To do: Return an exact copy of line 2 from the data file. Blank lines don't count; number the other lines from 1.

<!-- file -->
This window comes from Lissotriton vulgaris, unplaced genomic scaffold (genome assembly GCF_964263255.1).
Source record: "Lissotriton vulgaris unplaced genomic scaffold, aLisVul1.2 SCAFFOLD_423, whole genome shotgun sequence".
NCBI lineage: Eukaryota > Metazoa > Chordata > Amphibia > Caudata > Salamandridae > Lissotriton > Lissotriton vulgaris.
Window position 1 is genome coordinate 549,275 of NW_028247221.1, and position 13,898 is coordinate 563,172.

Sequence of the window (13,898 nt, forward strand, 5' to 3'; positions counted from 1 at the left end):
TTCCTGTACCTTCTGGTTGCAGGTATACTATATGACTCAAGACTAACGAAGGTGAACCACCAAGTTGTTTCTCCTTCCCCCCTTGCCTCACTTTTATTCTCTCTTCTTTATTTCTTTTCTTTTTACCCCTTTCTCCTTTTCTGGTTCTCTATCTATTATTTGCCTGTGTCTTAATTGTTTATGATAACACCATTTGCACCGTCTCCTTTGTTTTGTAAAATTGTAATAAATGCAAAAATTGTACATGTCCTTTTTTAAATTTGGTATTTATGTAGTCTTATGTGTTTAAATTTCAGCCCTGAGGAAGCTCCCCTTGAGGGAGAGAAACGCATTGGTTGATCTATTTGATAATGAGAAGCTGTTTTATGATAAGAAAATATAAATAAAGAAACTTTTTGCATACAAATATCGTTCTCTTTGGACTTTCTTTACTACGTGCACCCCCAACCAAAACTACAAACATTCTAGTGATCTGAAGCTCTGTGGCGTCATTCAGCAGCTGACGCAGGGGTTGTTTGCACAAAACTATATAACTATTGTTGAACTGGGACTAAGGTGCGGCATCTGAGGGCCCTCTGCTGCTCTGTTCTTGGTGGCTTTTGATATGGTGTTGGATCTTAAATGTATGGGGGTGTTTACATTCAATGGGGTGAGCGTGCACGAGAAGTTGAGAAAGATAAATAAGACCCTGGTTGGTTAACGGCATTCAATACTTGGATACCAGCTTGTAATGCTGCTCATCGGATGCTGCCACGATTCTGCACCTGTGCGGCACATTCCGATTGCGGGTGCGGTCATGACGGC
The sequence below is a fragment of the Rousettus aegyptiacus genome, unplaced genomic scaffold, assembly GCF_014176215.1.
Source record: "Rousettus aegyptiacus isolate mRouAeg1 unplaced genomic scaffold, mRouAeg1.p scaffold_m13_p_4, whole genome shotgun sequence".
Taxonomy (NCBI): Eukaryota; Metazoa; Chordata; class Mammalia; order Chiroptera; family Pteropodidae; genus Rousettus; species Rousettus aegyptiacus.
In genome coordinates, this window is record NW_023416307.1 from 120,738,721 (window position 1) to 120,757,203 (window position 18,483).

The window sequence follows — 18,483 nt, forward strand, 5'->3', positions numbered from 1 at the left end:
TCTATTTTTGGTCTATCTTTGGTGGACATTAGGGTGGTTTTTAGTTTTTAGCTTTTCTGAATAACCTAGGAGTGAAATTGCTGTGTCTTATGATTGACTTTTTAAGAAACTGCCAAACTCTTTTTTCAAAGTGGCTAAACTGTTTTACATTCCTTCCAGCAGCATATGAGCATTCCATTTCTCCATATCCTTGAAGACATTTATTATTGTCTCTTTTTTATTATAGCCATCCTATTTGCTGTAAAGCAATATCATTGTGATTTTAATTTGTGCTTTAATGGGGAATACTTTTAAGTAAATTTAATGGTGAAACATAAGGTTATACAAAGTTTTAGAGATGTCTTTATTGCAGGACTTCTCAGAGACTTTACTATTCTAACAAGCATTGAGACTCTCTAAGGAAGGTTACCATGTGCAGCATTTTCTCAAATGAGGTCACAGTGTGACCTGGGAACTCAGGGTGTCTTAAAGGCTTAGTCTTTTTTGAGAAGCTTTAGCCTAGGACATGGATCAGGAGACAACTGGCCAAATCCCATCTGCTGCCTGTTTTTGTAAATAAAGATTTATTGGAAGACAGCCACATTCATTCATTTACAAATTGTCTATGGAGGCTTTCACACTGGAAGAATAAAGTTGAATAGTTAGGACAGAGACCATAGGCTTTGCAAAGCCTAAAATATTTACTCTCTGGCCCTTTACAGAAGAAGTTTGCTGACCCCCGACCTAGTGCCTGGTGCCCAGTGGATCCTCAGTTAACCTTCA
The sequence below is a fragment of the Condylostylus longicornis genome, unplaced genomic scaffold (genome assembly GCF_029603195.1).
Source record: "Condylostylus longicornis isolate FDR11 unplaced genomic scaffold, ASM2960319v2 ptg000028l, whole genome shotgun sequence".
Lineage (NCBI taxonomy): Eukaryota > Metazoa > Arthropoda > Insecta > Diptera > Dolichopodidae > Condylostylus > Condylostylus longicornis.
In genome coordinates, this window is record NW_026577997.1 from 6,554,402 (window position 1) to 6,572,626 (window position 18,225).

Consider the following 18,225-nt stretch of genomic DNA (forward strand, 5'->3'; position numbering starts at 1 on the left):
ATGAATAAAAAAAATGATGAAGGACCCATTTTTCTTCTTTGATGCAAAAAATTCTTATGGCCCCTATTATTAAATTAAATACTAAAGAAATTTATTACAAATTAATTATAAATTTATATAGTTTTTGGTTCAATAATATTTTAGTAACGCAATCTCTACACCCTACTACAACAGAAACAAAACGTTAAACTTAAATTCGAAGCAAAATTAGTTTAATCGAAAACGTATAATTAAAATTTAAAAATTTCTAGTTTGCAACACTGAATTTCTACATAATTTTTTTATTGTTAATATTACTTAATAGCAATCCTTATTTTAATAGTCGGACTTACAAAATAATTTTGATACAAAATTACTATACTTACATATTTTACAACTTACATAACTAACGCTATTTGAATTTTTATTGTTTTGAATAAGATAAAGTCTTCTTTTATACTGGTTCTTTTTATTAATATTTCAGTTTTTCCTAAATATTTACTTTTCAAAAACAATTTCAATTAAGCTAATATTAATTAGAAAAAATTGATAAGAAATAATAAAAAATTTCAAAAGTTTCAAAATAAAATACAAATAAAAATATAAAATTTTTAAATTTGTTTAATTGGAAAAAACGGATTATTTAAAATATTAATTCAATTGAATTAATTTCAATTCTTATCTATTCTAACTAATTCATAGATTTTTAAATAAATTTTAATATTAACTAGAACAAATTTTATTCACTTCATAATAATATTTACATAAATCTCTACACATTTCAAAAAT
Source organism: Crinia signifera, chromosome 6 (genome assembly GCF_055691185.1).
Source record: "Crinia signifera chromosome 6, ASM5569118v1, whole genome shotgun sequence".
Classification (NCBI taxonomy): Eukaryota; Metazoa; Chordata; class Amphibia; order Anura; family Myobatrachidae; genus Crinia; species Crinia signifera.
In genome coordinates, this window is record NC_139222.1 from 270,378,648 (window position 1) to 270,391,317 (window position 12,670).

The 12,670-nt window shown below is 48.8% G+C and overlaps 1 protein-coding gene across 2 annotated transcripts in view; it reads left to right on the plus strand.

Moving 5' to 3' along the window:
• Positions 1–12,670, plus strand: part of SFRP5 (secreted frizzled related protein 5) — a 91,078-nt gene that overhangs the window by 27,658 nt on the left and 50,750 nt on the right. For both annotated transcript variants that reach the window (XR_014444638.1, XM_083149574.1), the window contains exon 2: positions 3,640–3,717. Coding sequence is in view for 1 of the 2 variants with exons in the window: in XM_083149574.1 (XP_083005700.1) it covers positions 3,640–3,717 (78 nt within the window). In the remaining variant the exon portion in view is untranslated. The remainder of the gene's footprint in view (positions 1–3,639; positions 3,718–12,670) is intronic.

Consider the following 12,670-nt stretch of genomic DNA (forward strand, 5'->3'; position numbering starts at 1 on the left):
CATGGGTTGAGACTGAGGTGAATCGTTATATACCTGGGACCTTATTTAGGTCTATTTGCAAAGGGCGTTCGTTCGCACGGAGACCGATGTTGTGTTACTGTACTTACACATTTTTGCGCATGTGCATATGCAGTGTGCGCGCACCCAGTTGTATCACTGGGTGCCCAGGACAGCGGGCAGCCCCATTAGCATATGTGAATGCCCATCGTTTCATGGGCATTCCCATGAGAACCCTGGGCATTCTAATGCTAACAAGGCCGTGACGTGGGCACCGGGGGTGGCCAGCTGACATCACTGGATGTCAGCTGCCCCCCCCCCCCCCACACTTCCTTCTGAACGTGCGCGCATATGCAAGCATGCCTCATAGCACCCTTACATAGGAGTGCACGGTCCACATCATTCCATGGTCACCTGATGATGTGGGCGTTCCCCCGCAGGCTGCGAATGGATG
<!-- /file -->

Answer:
Source record: "Lissotriton vulgaris unplaced genomic scaffold, aLisVul1.2 SCAFFOLD_423, whole genome shotgun sequence".